Use some more black wire (signifying ground) to the middle terminal, and place the switch back in the hole near the 3d wheel. Use a spanner to tighten the top nut of the switch so that it is sitting firmly in place. You won't need the washers on the switch if they make it more difficult to attach.
Bring the new negative wire up through the same hole as the positive from the USB/battery bank. you should now have 6 wires coming to the top portion of the platform, 2 from each motor and the positive/negative from the USB cable in the battery bank.
Once the motor shield has been soldered and you're happy with it, you can place it on top of the UNO and mount the UNO to the robotic platform. We've found it nicer to mount the uno off to the side a little so that you can still program through the USB-B connector, so we use some double sided tape (NM2821) or hot-glue to keep it in place.
Connect the motors to the motor ports (M3 and M4) then connect the battery bank leads to the M+ and GND connections on the shield (remember polarity!). We've used bootlace crimps (PT4433) to make the connections extra secure as the terminals have something extra to grab on-to, but you could also bend the bare wires back a bit and double up inside of the screw terminal. Trim the wires to size as well, so that there's not too much loose wire hanging around. The polarity of the motors don't really matter, as you can just reverse them in code.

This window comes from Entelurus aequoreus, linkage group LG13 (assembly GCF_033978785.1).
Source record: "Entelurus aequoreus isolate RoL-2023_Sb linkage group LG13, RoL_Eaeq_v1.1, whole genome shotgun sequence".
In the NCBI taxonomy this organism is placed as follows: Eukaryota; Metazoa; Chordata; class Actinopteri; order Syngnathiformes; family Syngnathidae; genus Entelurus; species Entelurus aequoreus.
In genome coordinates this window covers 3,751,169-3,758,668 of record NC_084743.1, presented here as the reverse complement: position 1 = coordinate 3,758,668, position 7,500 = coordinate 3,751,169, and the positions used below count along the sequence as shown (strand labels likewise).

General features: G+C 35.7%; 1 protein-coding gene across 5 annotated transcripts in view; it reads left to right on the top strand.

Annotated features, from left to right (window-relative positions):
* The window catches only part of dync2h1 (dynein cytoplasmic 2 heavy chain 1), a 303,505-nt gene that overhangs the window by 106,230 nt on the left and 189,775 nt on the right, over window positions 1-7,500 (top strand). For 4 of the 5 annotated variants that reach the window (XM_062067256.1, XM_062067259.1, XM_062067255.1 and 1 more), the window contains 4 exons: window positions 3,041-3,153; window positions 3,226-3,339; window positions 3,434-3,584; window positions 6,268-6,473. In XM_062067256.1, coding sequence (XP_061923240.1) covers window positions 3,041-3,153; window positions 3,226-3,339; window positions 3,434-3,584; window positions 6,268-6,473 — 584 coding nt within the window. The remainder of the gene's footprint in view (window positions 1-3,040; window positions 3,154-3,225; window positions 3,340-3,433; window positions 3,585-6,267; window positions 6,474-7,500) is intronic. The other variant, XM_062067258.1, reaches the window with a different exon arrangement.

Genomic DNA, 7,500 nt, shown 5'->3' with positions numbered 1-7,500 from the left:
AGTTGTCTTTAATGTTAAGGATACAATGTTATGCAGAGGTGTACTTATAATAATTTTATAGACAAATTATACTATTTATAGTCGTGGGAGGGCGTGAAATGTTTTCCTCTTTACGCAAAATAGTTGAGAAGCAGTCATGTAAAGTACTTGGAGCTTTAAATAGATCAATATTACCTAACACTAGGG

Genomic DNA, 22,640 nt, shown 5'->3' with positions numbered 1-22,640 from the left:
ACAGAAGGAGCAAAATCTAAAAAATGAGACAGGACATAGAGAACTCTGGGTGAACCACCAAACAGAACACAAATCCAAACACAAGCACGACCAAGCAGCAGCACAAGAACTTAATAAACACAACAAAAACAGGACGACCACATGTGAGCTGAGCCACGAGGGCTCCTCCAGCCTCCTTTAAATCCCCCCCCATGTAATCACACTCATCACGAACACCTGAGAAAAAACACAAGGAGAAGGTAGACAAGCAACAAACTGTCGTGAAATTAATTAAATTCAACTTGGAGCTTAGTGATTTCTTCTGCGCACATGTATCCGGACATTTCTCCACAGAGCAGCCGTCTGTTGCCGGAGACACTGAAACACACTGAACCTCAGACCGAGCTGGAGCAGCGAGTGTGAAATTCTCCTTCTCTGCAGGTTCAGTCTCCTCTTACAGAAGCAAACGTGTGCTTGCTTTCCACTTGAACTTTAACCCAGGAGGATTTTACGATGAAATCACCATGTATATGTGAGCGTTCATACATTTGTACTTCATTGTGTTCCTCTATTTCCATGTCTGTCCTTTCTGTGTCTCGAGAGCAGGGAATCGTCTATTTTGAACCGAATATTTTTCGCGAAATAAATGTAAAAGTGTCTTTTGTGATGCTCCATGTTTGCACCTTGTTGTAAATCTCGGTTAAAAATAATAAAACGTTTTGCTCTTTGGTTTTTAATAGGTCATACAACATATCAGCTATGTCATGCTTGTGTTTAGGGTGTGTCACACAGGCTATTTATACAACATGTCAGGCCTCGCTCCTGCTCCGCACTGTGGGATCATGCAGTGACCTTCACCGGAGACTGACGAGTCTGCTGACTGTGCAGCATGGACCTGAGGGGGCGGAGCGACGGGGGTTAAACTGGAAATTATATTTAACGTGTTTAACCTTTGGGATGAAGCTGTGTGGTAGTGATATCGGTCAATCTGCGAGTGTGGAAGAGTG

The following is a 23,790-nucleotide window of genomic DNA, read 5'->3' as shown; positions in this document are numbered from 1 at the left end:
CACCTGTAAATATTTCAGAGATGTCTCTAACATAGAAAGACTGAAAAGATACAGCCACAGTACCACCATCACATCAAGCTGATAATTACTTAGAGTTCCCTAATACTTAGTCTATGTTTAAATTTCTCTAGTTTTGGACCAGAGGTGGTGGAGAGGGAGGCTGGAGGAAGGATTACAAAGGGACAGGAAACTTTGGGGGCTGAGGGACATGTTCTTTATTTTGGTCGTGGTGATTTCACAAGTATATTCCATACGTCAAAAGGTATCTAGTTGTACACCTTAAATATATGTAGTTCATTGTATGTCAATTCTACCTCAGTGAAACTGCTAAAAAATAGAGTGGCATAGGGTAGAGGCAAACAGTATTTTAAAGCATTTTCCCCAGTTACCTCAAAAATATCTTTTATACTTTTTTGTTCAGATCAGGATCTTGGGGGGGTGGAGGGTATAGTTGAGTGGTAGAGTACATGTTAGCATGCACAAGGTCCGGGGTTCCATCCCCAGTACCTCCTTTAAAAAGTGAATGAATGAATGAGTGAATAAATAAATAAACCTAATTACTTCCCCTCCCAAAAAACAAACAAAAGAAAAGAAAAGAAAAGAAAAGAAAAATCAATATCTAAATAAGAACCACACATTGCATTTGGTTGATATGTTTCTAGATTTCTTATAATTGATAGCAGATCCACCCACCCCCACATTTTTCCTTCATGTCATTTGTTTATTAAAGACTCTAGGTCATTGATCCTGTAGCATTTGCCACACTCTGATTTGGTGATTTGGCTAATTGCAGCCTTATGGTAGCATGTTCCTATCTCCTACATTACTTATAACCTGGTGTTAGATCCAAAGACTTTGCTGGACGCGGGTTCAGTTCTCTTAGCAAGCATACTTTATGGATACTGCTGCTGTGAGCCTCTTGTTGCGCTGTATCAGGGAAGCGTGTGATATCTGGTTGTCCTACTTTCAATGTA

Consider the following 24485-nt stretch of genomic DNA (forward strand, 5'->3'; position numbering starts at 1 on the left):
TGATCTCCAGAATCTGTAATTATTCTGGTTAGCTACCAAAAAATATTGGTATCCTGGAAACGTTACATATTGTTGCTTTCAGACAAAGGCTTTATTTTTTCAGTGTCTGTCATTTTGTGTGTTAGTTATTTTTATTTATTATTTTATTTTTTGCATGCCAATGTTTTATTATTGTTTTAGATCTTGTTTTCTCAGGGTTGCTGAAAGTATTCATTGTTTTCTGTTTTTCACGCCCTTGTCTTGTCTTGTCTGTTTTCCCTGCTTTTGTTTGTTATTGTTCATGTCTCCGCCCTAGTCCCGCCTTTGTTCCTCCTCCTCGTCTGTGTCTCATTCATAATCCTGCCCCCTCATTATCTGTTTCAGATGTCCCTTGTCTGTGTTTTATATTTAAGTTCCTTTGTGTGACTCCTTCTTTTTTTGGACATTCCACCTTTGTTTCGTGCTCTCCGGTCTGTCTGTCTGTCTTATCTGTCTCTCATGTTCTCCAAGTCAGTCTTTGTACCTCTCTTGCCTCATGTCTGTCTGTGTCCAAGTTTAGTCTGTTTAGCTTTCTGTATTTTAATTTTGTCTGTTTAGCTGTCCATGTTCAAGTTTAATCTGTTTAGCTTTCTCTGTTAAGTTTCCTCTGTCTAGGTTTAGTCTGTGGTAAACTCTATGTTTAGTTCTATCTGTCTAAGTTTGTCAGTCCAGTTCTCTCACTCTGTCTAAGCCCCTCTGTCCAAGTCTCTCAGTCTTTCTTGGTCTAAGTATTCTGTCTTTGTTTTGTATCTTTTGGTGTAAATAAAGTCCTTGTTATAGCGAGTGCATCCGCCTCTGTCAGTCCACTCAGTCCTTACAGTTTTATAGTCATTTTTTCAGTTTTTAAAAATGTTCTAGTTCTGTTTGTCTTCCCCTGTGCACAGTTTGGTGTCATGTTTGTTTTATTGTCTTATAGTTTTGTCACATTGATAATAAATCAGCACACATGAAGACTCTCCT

Next is just the ultrasonic and LDR sensors, which can be placed wherever you wish. Connect the
GND from each sensor to the
GND on the motor shield, from the header connections that were soldered on previously, then connect the
ECHO wires to the analogue pins.
You can do any pin out, but our code sample has LDR on
We used hot-glue to fix the sensors in position.
Once everything is connected, you should be able to flick the switch to turn on the battery pack and find the motor controller and UNO lights up. Turn it off again to program. If you plug in a phone charger or otherwise to the side port, the battery bank should shine red to show that it is recharging.
The source code is in the
robotCode folder, which you can modify and upload. Once you've uploaded you should see the robot start driving and turn around if it reaches a wall. It will also stop moving if you turn the lights off, or if it goes underneath a table or bed.
The arduino code has information showing in the serial monitor on
9600 baud. You can prop the motor up on a mug or box so that the wheels are off the ground, and see how it responds to moving your hand in front of the sensor, or covering the LDR with your fingers.
light_thresholdin the code to determine at what light level the robot stops moving.
TRIGpins are connected the right way, and see what the serial output says.
If the robot hits walls on an angle, it might not detect the wall properly, something similar to below:
The only way to combat this is to use two ultrasonic sensors on different angles, so that one of them is going to be a little more perpendicular to the side wall. You can also look in the below Exploration section for some ideas, such as using a servo to move the sensor to face the wall.
This is really meant to be a starting platform for robotics, as you can now change the robot in any way that suits; some ideas are below: